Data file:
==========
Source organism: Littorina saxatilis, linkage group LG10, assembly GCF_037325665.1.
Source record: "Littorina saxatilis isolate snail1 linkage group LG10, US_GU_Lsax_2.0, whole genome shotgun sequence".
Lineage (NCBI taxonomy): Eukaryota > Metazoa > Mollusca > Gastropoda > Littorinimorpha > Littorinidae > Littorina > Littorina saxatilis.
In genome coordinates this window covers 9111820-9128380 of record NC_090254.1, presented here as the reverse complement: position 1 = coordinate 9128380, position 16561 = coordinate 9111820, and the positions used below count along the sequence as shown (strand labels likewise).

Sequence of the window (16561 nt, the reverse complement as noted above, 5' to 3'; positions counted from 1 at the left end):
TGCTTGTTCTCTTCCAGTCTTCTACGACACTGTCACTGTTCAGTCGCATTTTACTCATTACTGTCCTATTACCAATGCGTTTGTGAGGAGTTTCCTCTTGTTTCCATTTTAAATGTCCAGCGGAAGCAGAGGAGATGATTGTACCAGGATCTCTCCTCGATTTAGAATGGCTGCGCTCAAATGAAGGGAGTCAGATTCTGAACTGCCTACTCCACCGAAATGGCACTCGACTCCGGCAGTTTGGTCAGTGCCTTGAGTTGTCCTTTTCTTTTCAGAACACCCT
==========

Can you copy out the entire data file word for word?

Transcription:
Source organism: Littorina saxatilis, linkage group LG10, assembly GCF_037325665.1.
Source record: "Littorina saxatilis isolate snail1 linkage group LG10, US_GU_Lsax_2.0, whole genome shotgun sequence".
Lineage (NCBI taxonomy): Eukaryota > Metazoa > Mollusca > Gastropoda > Littorinimorpha > Littorinidae > Littorina > Littorina saxatilis.
In genome coordinates this window covers 9111820-9128380 of record NC_090254.1, presented here as the reverse complement: position 1 = coordinate 9128380, position 16561 = coordinate 9111820, and the positions used below count along the sequence as shown (strand labels likewise).

Sequence of the window (16561 nt, the reverse complement as noted above, 5' to 3'; positions counted from 1 at the left end):
TGCTTGTTCTCTTCCAGTCTTCTACGACACTGTCACTGTTCAGTCGCATTTTACTCATTACTGTCCTATTACCAATGCGTTTGTGAGGAGTTTCCTCTTGTTTCCATTTTAAATGTCCAGCGGAAGCAGAGGAGATGATTGTACCAGGATCTCTCCTCGATTTAGAATGGCTGCGCTCAAATGAAGGGAGTCAGATTCTGAACTGCCTACTCCACCGAAATGGCACTCGACTCCGGCAGTTTGGTCAGTGCCTTGAGTTGTCCTTTTCTTTTCAGAACACCCT